Turning a corner in one of Pittsburgh’s neighborhoods often leads to grey walls, matching the skies of one of the country’s gloomiest cities. The local art scene has stepped in to bring color and vibrance to the landscape, with murals awash in contrasting bright colors and animals, like Pittsburgh artist Baron Batch’s butterfly paintings and the elephant murals in the South Side.
However, some of the most-visited public art in Pittsburgh honors notable people with ties to the city. With the recent completion of a large Mac Miller mural in Etna, Pittsburgh City Paper decided to reflect on other murals of Pittsburgh icons scattered throughout the Steel City. That reflection does, unfortunately, highlight a glaring lack of famous local women represented in the city’s public art. Even so, the works listed here still make for a diverse array of famous Pittsburghers, from Andy Warhol to athletes to horror makeup artists.
Artist: Gustavo Zermeño Jr
I.D. Labs363 Butler St., Etna
Artists: Kyle Holbrook and the MLK Project
250 Paulson Ave., East Liberty
The late Pittsburgh-native rapper Mac Miller worked at the I.D. Labs recording studio throughout his entire career, and not just in his early days. Owner E. Dan says Venice-based artist Gustavo Zermeño Jr. painted a mural of Miller in Los Angeles that gained media attention. Through the photos and social media posts shared online, Miller’s family saw the mural and were inspired.
“The family got wind of it and just sort of reached out to say, ‘We love the mural,’ and that led to some further discussion,” says Dan. “Gustavo had expressed interest in wanting to come to Pittsburgh to do one, and we just happened to have a giant blank canvas on the side of the studio so Mac’s mom reached out to me and asked if they [could paint] it. To which I, of course, said yes.”
The painting depicts multiple portraits of Miller, including one of him wearing a Pittsburgh Steelers bucket hat and jersey. Fans of Miller, as well as his parents, grandparents, and brother, have come to admire the mural, according to Dan.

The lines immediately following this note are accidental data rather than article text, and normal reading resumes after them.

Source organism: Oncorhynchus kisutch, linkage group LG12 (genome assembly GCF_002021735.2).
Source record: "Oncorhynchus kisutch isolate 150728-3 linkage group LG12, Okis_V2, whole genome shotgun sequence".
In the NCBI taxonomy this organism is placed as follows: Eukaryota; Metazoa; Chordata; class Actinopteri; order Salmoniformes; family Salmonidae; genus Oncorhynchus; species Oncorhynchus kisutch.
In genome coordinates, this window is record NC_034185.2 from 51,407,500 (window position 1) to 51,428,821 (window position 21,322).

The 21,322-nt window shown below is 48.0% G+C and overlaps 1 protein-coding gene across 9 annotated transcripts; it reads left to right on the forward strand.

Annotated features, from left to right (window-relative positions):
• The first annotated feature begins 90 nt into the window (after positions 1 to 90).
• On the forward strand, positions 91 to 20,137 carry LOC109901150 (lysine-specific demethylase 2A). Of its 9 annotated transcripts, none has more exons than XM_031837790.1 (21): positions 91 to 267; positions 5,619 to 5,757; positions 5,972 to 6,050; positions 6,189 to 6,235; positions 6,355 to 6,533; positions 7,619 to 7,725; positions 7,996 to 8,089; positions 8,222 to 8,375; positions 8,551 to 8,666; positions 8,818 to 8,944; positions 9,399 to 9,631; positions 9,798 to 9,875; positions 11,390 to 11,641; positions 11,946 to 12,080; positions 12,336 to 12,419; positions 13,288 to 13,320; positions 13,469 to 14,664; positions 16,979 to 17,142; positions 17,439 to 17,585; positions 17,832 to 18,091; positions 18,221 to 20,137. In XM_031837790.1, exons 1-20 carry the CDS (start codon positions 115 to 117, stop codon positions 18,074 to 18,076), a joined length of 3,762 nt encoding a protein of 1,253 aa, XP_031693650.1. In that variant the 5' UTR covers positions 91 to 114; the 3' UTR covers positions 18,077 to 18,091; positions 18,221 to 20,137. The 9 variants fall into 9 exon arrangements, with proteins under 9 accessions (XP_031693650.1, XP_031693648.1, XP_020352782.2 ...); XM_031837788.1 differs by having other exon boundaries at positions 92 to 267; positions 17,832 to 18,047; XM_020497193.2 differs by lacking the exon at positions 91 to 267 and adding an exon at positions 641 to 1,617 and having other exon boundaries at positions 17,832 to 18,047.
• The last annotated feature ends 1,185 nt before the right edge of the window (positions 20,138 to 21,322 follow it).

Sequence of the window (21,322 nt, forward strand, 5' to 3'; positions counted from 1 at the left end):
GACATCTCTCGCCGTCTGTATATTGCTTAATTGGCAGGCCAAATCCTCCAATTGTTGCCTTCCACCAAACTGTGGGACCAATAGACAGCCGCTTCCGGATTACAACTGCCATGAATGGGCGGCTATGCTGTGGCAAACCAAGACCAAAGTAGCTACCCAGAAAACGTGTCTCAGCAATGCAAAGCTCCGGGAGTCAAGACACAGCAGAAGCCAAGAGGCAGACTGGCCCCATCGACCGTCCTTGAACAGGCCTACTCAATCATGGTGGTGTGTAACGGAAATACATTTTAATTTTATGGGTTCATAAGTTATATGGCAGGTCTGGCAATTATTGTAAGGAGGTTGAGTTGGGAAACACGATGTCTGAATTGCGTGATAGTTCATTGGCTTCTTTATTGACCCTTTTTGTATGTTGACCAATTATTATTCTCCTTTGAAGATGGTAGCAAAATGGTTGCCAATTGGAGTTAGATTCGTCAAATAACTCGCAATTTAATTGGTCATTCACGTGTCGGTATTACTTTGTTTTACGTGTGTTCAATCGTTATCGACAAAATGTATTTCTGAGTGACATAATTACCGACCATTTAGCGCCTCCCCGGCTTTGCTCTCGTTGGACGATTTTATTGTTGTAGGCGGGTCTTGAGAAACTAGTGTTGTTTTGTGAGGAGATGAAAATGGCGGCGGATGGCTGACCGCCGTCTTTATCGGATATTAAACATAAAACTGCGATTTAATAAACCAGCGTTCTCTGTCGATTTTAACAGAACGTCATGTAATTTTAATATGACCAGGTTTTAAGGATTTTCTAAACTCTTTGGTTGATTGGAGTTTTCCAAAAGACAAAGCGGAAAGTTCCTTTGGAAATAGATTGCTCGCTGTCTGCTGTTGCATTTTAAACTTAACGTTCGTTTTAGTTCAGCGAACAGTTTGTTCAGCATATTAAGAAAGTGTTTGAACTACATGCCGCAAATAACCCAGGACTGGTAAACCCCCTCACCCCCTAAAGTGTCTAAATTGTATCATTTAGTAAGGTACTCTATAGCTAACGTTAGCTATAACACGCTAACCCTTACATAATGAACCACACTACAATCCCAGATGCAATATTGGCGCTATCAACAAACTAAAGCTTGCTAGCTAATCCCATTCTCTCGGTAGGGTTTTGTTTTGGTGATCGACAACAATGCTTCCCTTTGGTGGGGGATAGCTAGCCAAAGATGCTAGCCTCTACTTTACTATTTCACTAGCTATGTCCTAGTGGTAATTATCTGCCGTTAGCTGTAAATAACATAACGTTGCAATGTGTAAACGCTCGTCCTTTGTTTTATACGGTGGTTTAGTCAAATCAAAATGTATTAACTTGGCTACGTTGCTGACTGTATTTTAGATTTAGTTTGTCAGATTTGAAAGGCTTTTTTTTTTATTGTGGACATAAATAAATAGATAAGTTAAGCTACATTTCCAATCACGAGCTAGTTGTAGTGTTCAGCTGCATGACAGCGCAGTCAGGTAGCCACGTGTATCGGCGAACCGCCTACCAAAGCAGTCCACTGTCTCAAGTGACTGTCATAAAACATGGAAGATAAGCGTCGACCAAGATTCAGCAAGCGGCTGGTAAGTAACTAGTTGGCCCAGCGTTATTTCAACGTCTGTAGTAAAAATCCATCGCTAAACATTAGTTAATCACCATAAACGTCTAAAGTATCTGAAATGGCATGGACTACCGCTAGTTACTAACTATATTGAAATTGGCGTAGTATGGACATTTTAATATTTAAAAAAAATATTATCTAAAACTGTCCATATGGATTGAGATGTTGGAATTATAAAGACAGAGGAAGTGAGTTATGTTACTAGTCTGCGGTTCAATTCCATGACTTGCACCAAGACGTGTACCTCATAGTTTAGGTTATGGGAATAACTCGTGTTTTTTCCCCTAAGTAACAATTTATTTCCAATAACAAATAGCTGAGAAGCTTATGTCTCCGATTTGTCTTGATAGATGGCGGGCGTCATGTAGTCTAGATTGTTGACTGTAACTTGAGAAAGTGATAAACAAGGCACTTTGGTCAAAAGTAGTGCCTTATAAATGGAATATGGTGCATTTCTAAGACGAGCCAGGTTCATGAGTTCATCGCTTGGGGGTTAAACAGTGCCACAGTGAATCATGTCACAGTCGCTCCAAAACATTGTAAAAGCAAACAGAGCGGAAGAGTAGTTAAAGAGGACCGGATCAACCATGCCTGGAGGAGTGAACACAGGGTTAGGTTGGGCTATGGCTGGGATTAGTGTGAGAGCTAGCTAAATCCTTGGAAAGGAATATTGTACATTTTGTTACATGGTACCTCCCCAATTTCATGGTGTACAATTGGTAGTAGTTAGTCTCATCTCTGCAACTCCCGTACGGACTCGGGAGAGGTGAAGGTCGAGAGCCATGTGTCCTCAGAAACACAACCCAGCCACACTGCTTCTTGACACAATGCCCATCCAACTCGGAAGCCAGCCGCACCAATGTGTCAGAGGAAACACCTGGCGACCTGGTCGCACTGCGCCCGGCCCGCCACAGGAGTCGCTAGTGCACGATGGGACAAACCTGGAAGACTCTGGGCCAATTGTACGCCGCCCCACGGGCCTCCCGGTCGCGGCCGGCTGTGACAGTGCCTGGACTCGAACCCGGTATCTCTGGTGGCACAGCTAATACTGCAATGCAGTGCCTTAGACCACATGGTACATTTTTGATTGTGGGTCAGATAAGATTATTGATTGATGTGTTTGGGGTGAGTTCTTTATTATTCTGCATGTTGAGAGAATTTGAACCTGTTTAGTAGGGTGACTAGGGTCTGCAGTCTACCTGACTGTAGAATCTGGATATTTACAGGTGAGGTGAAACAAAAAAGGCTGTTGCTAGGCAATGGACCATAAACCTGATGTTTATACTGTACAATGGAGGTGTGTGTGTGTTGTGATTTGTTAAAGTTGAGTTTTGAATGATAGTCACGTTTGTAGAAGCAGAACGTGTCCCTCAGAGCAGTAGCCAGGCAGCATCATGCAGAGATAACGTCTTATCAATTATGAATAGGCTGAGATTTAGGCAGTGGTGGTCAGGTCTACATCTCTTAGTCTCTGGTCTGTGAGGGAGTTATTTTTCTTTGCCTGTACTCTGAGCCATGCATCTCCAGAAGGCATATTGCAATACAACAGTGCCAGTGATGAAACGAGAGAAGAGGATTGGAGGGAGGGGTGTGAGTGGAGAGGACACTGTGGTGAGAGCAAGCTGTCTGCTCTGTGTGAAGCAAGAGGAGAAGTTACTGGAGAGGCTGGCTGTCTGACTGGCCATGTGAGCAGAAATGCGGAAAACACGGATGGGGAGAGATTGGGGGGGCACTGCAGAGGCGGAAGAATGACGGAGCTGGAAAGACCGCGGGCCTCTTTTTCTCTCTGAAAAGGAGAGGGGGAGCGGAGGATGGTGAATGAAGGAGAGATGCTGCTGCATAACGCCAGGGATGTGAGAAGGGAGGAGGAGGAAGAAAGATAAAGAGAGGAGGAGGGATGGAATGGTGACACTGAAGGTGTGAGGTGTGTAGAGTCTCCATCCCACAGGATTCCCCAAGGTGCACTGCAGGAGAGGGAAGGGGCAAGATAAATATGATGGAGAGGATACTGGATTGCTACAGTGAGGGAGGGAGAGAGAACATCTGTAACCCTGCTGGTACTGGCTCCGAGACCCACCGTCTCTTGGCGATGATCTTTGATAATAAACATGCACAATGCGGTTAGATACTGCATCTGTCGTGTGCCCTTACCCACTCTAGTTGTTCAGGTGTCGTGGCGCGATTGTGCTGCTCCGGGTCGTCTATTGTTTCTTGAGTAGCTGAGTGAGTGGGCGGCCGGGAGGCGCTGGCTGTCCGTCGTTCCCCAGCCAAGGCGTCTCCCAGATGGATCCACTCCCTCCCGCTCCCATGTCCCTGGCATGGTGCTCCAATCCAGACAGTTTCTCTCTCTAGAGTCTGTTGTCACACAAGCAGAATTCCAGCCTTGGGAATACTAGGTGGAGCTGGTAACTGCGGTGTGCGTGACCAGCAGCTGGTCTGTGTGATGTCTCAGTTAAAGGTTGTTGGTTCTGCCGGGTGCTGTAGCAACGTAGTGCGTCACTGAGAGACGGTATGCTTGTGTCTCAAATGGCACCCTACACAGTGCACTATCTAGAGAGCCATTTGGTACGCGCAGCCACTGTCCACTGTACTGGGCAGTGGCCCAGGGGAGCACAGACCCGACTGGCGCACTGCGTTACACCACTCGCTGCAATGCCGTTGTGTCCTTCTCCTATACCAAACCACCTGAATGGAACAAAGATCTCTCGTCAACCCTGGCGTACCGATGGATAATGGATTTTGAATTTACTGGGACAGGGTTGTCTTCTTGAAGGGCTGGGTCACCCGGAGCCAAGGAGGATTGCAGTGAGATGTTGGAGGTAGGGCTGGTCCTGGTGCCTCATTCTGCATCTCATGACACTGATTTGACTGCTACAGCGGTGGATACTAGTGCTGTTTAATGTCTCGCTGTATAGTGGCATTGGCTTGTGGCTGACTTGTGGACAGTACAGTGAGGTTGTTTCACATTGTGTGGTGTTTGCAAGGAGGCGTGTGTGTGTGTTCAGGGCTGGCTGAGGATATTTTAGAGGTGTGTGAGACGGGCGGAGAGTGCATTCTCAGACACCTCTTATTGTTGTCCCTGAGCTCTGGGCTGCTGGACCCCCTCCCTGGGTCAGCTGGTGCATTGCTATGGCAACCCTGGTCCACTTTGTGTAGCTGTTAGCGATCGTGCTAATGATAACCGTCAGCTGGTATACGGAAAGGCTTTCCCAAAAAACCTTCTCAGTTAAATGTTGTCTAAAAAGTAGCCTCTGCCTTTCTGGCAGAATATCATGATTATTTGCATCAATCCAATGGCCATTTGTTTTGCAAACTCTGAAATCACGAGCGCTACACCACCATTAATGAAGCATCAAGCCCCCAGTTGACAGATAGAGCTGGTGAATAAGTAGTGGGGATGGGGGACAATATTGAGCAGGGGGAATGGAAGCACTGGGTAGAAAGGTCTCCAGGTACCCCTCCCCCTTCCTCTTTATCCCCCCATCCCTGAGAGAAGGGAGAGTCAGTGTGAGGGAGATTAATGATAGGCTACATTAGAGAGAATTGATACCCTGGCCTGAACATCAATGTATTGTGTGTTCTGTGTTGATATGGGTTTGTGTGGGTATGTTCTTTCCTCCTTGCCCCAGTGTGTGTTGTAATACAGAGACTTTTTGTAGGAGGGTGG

This is not the only piece honoring Miller in his home city. Wilkinsburg native Kyle Holbrook, founder of the Moving the Lives of Kids Mural Project, which focuses on art development and education, says he knew Miller before the young rapper’s career took off. Miller worked with Holbrook and MLK on a mural in East Liberty. After Miller died of a drug overdose in 2018, Holbrook organized the creation of a mural right next to the one he painted years before.
Miller even discussed his work with MLK and Holbrook in Pittsburgh during a 2013 interview on MTV2 Presents: When I Was 17.
“That’s the mural I’m most proud of after all I’ve done in 43 countries,” Holbrook says.
“The Two Andys”: Andy Warhol and Andrew Carnegie
Artists: Sarah Zeffiro and Tom Mosser
628 Smithfield St., Downtown
This mural depicts steel industry mogul Andrew Carnegie sitting next to artist Andy Warhol, both of them wrapped in salon capes, their curler-wrapped hair under hooded driers. Carnegie is softening his hands while Warhol reads a magazine referencing the play Fences by Pittsburgh playwright August Wilson. Completed in 2005 by Sarah Zeffiro and Tom Mosser, the irreverent, brightly colored piece was funded by the now-defunct Pittsburgh nonprofit, the Sprout Fund.
Artists: Kyle Holbrook and students of the Pressley Ridge School for Autism
Fifth Avenue and Magee Street, Uptown
Along Fifth Avenue, just before PPG Paints Arena, is a bright painting of some of the greatest Penguins players in history, accented with puzzle pieces.
This is another Holbrook-led piece. He teamed up with the Pressley Ridge School for Autism to create a painting that promotes autism awareness, and allowed the kids to get up on the wall and do some painting, too. Holbrook says this was an important experience for the children and their families.